Pierre was what any generation would call a Character and a world-class raconteur. He was what my grandfather’s generation would have called a pen pal and mine calls an Internet friend–someone I knew semi-intimately through their writing first on USENET and then later, on a private mailing list. I knew him for close to thirty years but only met him one time on a group video call.
The first adventure of his I recall reading about was his participation in a North African car rally. My faulty memory wants to believe it was the Dakar Rally and that he was engaged as a photographer, which was another one of his creative outlets. His dispatches then and until the end of his life had a Hunter S. Thompson-esque flavor and I recall his hilarious narration of mechanical breakdowns and the trials and tribulations of journeying in a desert where you don’t speak the language.
At one point he included a selfie shot of him and the driver in the desert. His thin frame looked dusty and dirty. His curly hair was an unruly windswept nest atop his head. Underneath his bushy moustache was the smile of a person who looked like they were having the time of their life. I’m certain he was.
Pierre lived in the UK and was a keen observer of regional and cultural dialects and class distinctions as he travelled across the country for work. He had a knack for meeting or observing interesting people and I always envied his characterizations and ability to transcribe their patois. His missives through the years were a delight to read. A more memorable story of his from a 1994 trip to Brighton recounted witnessing some London businessmen out to dinner with sex workers:
They were loud, and brash, and drunk, and they were loaded – and wanted everyone to know it. … Sleazebag was trying very hard to look like John Travolta in his cream linen suit and dark open-necked shirt. His gleaming pate and greased-back remains of dandruff-encrusted hair spoilt the effect a bit, though. Both were dripping with ugly, chunky jewelry. … My main course, and a carafe of wine, arrived, and I got stuck in. I could still hear them though, singing and shouting and giving the restaurant staff hell. “Oy, Angelo! Gessanuvva bottla wine! An’ none of that fuckin’ Shyanti crap like before. Gessa bottla Valpollywotsit, pronto!”
The story unfolds in a way that would make Guy Ritchie blush and concludes with his vicious hangover the next morning.
Many of his stories orbited around alcohol-fueled behavior, either his own or others’. His last home was in a live-aboard in a marina surrounded by a cast of other characters who lived there and in the local pub. He recounted plumbing problems, bodies alive or otherwise in the water, motorcycle crashes, dating adventures, mentally ill neighbors, and the drama that would spill from the pub and end up on his boat and vice versa.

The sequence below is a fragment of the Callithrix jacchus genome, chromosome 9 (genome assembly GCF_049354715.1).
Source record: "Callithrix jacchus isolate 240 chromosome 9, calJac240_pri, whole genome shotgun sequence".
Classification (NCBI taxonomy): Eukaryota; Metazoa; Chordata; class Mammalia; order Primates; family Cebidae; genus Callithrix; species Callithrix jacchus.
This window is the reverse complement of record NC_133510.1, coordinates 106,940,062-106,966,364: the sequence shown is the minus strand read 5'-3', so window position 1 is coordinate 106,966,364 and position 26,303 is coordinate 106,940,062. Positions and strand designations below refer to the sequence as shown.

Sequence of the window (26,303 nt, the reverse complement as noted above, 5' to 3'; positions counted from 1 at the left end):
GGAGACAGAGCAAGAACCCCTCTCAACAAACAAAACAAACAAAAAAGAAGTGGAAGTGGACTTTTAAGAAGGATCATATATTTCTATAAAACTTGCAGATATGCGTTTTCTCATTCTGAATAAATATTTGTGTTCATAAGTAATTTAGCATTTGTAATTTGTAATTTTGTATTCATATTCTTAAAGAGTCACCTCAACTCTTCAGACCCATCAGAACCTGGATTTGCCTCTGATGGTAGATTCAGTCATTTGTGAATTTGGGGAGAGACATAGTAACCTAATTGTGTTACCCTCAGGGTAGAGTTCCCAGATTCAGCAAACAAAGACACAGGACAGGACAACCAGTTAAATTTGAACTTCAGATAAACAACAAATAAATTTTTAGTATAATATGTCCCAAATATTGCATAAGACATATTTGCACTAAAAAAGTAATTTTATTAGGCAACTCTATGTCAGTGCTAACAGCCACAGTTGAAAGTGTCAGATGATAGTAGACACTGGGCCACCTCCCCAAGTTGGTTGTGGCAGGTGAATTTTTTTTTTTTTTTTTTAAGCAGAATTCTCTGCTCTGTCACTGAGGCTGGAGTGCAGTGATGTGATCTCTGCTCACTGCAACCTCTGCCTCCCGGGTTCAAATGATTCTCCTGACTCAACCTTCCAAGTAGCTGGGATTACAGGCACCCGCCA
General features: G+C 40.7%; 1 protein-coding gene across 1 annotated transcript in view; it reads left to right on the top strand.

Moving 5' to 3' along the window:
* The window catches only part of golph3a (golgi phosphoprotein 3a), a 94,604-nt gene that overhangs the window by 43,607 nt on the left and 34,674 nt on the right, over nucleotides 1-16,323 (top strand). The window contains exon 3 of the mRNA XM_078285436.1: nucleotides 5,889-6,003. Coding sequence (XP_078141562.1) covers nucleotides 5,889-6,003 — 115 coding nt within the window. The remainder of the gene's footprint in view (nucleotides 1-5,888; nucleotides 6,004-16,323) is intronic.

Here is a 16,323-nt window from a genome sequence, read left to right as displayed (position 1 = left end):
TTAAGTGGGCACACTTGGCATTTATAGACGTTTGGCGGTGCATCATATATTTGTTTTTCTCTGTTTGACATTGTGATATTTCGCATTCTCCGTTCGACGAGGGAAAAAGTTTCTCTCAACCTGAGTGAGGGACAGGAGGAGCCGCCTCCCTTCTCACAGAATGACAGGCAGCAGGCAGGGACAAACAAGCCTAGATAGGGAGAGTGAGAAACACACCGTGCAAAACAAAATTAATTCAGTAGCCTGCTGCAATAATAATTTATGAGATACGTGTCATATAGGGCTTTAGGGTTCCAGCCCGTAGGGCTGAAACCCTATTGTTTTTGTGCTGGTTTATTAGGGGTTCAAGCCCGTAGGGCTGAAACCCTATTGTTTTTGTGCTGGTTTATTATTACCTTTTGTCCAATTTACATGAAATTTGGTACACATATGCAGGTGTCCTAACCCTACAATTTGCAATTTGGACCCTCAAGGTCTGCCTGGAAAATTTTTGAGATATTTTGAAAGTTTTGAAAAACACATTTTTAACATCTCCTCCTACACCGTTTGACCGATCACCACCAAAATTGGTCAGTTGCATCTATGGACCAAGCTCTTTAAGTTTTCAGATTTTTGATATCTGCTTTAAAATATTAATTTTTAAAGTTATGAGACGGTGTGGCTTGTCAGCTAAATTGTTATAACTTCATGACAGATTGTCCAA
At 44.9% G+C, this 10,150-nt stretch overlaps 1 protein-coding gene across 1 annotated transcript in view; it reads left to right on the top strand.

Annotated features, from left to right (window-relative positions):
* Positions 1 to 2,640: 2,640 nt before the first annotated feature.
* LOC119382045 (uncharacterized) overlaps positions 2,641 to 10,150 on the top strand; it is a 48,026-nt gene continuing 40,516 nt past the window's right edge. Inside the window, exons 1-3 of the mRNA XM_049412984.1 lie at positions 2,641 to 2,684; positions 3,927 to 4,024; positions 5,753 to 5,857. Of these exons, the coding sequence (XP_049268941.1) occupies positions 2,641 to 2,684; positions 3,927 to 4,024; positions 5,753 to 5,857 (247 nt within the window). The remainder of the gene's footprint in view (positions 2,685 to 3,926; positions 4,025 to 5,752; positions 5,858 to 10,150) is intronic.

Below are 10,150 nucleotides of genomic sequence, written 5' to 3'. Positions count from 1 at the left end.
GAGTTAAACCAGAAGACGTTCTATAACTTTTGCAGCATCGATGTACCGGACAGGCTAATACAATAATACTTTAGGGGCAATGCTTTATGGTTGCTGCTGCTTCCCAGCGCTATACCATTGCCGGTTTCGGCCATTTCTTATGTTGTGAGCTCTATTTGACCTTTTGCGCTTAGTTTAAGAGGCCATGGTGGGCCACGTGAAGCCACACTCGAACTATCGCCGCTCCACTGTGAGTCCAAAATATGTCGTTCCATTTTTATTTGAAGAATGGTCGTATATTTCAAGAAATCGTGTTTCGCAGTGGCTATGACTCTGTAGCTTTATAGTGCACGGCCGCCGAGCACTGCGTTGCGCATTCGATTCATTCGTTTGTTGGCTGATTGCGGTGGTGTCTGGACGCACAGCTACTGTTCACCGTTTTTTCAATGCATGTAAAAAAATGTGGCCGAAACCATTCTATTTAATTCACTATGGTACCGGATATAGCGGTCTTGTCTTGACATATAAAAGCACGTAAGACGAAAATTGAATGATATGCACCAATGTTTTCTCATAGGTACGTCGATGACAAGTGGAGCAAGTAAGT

There’s no sugarcoating that his final years were rough, physically and mentally. It was distressing to watch from afar. He lost his high-tech career and worked a variety of odd jobs. He suffered from a number of physical ailments that caused him great pain at times and limited his mobility. The UK’s medical system has been trending towards the US’s for over a decade, and he was chronically under-treated.
His stories, which used to be torrents with hundreds or thousands of words, shrunk to a few sentences of tantalizing vignettes or cryptic hints of more to come that never came. When he was finally diagnosed with cancer and ended up in hospital, that trickle of words turned to drops until his tap ran dry.
One happy constant in his restless and unpredictable life was his love for his boys. He was very proud of the men they had become and it came through whenever he wrote about them. I send my heartfelt condolences to them.
Pierre’s is a peculiar grief to me. I have lost a favorite author and I grieve not only the loss of his life but the loss of his words. As much as watching him from afar could be maddening when he made sub-optimal decisions, I will miss the unbridled joy and piercing insight about people he shared through his stories, like when he was hired to photograph Grace Jones at a club and described her and her entourage in devastating detail or detailed the eccentricities and travails of local village inhabitants.
Farewell, Prophet, you mad motherfucker. Send a letter from the beyond, willya?